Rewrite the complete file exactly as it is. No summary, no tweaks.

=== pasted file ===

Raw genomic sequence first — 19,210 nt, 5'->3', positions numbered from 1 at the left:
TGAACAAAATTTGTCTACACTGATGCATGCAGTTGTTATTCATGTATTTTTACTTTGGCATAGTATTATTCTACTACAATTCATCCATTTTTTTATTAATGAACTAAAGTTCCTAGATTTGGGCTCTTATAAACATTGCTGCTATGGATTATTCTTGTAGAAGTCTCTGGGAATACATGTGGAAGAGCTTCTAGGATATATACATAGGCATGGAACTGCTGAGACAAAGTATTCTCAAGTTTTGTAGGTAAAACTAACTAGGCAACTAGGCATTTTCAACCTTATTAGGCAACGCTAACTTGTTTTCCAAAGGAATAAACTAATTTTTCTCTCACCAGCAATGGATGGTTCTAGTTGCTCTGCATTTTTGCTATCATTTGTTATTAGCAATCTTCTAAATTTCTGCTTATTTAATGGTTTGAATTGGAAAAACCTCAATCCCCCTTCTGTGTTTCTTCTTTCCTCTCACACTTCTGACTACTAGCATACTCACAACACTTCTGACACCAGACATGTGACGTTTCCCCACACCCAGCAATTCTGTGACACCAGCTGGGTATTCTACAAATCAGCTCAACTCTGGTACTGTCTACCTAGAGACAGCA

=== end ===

Raw genomic sequence first — 19,210 nt, 5'->3', positions numbered from 1 at the left:
TGAACAAAATTTGTCTACACTGATGCATGCAGTTGTTATTCATGTATTTTTACTTTGGCATAGTATTATTCTACTACAATTCATCCATTTTTTTATTAATGAACTAAAGTTCCTAGATTTGGGCTCTTATAAACATTGCTGCTATGGATTATTCTTGTAGAAGTCTCTGGGAATACATGTGGAAGAGCTTCTAGGATATATACATAGGCATGGAACTGCTGAGACAAAGTATTCTCAAGTTTTGTAGGTAAAACTAACTAGGCAACTAGGCATTTTCAACCTTATTAGGCAACGCTAACTTGTTTTCCAAAGGAATAAACTAATTTTTCTCTCACCAGCAATGGATGGTTCTAGTTGCTCTGCATTTTTGCTATCATTTGTTATTAGCAATCTTCTAAATTTCTGCTTATTTAATGGTTTGAATTGGAAAAACCTCAATCCCCCTTCTGTGTTTCTTCTTTCCTCTCACACTTCTGACTACTAGCATACTCACAACACTTCTGACACCAGACATGTGACGTTTCCCCACACCCAGCAATTCTGTGACACCAGCTGGGTATTCTACAAATCAGCTCAACTCTGGTACTGTCTACCTAGAGACAGCA